• Core Knowledge Music and Visual Art
    violin Mona Lisa Irises Motzart treble and bass clef
    "Students are learning about Shakespeare, Da Vinci and the Gutenberg printing press in their regular classrooms at the same time we are learning about instruments, music forms and famous composers of the Renaissance period in the music classroom. Students see music as a integral part of life, culture and human history. This is how it should be presented to students. It is knowledge building on knowledge, a principle at the heart of the Core Knowledge philosophy, the most unified and organized system I've ever been associated with in my 12 years of teaching!"
    -Jason Ferguson, General Music Teacher
    The arts are not a peripheral part of the Core Knowledge curriculum, but an essential part of the knowledge children learn in the early grades.

    Early instruction in the arts should be non-competitive, and provide many opportunities to sing, dance, listen to music, play act, read and write poetry, draw, paint, and make objects. Equally important, when children are young and receptive, they should be exposed to fine paintings, great music, and other inspiring examples of art. As children progress in their knowledge and competencies, they can begin to learn more about the methods and terminology of the different arts, and become familiar with an ever wider range of great artists and acknowledged masterworks.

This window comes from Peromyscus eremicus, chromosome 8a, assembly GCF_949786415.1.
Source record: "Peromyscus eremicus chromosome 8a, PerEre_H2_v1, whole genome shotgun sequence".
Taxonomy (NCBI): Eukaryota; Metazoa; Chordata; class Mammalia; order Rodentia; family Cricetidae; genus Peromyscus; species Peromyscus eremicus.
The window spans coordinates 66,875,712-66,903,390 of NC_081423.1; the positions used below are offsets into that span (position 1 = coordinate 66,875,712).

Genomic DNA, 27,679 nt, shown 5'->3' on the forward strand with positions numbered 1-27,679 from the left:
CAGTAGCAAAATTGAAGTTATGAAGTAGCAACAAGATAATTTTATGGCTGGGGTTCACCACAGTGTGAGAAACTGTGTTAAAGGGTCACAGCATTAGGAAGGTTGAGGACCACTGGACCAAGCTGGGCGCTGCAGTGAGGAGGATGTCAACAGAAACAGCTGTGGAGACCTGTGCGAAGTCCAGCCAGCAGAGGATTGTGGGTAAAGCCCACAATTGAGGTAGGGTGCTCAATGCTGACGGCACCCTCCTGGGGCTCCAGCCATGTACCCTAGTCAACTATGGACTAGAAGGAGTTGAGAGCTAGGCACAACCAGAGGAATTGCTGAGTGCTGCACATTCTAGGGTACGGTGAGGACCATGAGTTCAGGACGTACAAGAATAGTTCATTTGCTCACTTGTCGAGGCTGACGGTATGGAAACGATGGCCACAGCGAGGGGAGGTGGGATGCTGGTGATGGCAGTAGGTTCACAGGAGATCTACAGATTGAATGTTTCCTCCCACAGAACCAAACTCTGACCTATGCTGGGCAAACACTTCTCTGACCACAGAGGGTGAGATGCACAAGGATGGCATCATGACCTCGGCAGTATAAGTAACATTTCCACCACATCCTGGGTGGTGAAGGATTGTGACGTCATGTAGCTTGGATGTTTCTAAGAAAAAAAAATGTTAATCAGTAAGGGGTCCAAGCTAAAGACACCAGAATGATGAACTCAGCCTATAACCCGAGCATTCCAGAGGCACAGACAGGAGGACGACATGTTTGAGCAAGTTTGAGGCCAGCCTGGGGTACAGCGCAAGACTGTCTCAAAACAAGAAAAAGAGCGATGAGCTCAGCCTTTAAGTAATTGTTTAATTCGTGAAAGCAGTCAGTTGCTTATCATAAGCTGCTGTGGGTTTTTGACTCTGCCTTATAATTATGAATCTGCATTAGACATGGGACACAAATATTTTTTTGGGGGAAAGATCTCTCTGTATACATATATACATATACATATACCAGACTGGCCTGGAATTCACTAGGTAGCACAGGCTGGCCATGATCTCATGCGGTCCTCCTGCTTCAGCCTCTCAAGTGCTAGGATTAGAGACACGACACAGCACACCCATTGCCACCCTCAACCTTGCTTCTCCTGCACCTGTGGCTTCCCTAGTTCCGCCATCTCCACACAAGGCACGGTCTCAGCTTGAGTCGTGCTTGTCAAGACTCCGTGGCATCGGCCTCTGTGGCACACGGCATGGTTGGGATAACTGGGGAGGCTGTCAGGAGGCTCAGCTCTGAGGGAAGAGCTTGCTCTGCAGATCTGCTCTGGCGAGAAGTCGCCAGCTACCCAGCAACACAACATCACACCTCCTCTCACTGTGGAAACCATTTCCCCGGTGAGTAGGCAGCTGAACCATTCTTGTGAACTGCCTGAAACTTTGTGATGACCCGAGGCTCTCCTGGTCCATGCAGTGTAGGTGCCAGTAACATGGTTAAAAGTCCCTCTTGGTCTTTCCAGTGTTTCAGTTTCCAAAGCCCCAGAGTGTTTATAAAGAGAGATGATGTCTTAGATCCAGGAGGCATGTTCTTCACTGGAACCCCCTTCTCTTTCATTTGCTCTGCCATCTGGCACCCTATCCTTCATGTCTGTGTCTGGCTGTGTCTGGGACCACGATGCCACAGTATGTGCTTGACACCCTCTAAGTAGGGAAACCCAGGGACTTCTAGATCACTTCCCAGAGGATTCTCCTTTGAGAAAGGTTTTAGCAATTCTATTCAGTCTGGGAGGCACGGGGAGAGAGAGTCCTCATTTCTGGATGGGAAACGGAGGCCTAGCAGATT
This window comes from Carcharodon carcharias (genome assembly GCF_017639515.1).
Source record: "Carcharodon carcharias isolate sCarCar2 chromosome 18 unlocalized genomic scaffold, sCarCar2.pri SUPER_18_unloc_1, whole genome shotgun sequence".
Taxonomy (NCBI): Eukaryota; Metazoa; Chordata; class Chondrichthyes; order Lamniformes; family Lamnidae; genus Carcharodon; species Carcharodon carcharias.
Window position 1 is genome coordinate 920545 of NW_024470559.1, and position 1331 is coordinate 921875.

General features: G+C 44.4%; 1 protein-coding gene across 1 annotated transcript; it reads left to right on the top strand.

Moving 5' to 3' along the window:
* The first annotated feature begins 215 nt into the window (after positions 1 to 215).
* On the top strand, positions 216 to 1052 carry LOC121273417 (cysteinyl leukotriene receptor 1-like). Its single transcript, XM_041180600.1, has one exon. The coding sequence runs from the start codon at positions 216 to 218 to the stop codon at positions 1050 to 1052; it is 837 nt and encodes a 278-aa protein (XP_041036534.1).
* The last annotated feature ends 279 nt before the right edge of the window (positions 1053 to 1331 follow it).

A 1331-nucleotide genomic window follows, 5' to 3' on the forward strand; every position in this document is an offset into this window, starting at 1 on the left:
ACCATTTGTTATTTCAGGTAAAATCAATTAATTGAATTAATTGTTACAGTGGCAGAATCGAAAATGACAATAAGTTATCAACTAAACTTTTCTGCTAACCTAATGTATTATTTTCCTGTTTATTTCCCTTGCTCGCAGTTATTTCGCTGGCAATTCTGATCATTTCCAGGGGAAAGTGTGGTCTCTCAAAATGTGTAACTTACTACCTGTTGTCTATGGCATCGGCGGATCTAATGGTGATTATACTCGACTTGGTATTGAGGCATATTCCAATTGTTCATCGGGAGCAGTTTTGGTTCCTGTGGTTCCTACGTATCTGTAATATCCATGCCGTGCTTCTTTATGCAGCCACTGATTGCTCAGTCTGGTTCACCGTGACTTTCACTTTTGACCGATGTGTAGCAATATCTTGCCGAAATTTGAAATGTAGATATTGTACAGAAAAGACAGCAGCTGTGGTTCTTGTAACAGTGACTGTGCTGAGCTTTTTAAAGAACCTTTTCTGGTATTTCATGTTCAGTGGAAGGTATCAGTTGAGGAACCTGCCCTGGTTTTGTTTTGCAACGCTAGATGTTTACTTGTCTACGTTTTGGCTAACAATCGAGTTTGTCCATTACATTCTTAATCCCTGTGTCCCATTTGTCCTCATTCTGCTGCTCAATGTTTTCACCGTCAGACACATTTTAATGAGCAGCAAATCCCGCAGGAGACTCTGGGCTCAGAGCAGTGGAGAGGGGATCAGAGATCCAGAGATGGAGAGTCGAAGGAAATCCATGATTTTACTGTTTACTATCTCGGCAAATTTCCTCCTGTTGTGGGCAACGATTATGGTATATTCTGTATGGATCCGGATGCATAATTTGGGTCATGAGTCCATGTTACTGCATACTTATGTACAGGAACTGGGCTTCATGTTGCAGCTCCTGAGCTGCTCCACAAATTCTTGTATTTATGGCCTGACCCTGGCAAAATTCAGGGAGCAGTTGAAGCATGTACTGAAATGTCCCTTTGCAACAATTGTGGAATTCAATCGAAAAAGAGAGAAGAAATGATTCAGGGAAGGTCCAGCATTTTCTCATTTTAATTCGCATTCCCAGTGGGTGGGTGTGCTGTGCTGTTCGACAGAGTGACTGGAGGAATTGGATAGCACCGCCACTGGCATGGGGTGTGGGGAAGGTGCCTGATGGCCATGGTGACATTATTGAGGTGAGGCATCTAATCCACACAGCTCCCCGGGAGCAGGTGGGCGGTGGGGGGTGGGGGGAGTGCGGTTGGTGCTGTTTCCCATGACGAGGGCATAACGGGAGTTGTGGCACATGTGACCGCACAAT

Through attaining a basic knowledge of the arts, children are not only better prepared to understand and appreciate works of art, but also to communicate their ideas, feelings, and judgments to others. A good understanding of the arts grows out of at least three modes of knowledge - creative (i.e. directly making artworks), historical, and analytical. Early study of the arts should embrace all three modes with special emphasis on creativity and active participation.

    The arts guidelines in the Core Knowledge Sequence are organized into two main sections: the Visual Arts and Music. While the Sequence does not present other arts such as dance or drama as separate disciplines, their importance is acknowledged and they have been incorporated in other disciplines in the Sequence (for example, dance is in Music; drama, in Language Arts).

    Music lessons feature activities and works that illustrate important musical concepts and terms, and introduce important composers and works. When appropriate, topics in music may be linked to topics in other disciplines. Music content is studied in the following areas: elements of music (rhythm, melody, harmony, form, timbre, etc.), listening and understanding, songs, composers and their music, musical connections, orchestra, vocal ranges, American musical traditions, and Classical music, from Renaissance to Romantic.


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